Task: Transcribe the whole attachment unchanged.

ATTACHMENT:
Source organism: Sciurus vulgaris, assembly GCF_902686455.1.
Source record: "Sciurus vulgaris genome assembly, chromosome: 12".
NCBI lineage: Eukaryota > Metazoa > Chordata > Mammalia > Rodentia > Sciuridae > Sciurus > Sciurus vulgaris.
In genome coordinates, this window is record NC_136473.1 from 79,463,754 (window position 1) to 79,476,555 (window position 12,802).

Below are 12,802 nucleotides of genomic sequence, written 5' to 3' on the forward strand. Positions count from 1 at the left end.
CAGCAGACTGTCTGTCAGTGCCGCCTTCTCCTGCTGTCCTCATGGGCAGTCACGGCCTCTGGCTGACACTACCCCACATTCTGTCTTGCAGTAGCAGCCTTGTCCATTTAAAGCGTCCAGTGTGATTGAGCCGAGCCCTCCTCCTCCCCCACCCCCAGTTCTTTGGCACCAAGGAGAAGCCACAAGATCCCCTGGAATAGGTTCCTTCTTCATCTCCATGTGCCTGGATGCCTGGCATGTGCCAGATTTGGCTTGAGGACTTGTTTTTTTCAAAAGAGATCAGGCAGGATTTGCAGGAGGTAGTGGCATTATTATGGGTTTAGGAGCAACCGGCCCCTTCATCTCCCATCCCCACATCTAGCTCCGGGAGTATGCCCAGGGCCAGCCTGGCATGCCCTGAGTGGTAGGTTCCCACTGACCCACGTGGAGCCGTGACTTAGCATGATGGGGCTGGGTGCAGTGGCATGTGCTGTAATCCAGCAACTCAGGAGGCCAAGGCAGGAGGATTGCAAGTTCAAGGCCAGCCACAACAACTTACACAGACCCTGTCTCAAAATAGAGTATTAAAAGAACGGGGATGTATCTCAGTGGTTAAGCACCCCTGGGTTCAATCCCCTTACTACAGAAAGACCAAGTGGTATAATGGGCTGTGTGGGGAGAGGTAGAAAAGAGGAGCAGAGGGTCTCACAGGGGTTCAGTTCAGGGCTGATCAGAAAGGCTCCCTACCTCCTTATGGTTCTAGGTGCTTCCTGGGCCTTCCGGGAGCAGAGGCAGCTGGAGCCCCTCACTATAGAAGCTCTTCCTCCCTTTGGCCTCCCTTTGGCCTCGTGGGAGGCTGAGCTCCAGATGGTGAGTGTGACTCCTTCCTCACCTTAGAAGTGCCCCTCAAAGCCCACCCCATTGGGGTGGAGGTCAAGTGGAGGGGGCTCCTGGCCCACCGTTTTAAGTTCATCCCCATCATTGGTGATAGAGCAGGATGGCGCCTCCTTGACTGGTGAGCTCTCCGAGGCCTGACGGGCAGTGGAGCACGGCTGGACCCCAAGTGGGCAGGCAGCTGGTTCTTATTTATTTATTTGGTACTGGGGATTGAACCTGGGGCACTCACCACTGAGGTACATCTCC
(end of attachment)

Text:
Source organism: Sciurus vulgaris, assembly GCF_902686455.1.
Source record: "Sciurus vulgaris genome assembly, chromosome: 12".
NCBI lineage: Eukaryota > Metazoa > Chordata > Mammalia > Rodentia > Sciuridae > Sciurus > Sciurus vulgaris.
In genome coordinates, this window is record NC_136473.1 from 79,463,754 (window position 1) to 79,476,555 (window position 12,802).

Below are 12,802 nucleotides of genomic sequence, written 5' to 3' on the forward strand. Positions count from 1 at the left end.
CAGCAGACTGTCTGTCAGTGCCGCCTTCTCCTGCTGTCCTCATGGGCAGTCACGGCCTCTGGCTGACACTACCCCACATTCTGTCTTGCAGTAGCAGCCTTGTCCATTTAAAGCGTCCAGTGTGATTGAGCCGAGCCCTCCTCCTCCCCCACCCCCAGTTCTTTGGCACCAAGGAGAAGCCACAAGATCCCCTGGAATAGGTTCCTTCTTCATCTCCATGTGCCTGGATGCCTGGCATGTGCCAGATTTGGCTTGAGGACTTGTTTTTTTCAAAAGAGATCAGGCAGGATTTGCAGGAGGTAGTGGCATTATTATGGGTTTAGGAGCAACCGGCCCCTTCATCTCCCATCCCCACATCTAGCTCCGGGAGTATGCCCAGGGCCAGCCTGGCATGCCCTGAGTGGTAGGTTCCCACTGACCCACGTGGAGCCGTGACTTAGCATGATGGGGCTGGGTGCAGTGGCATGTGCTGTAATCCAGCAACTCAGGAGGCCAAGGCAGGAGGATTGCAAGTTCAAGGCCAGCCACAACAACTTACACAGACCCTGTCTCAAAATAGAGTATTAAAAGAACGGGGATGTATCTCAGTGGTTAAGCACCCCTGGGTTCAATCCCCTTACTACAGAAAGACCAAGTGGTATAATGGGCTGTGTGGGGAGAGGTAGAAAAGAGGAGCAGAGGGTCTCACAGGGGTTCAGTTCAGGGCTGATCAGAAAGGCTCCCTACCTCCTTATGGTTCTAGGTGCTTCCTGGGCCTTCCGGGAGCAGAGGCAGCTGGAGCCCCTCACTATAGAAGCTCTTCCTCCCTTTGGCCTCCCTTTGGCCTCGTGGGAGGCTGAGCTCCAGATGGTGAGTGTGACTCCTTCCTCACCTTAGAAGTGCCCCTCAAAGCCCACCCCATTGGGGTGGAGGTCAAGTGGAGGGGGCTCCTGGCCCACCGTTTTAAGTTCATCCCCATCATTGGTGATAGAGCAGGATGGCGCCTCCTTGACTGGTGAGCTCTCCGAGGCCTGACGGGCAGTGGAGCACGGCTGGACCCCAAGTGGGCAGGCAGCTGGTTCTTATTTATTTATTTGGTACTGGGGATTGAACCTGGGGCACTCACCACTGAGGTACATCTCC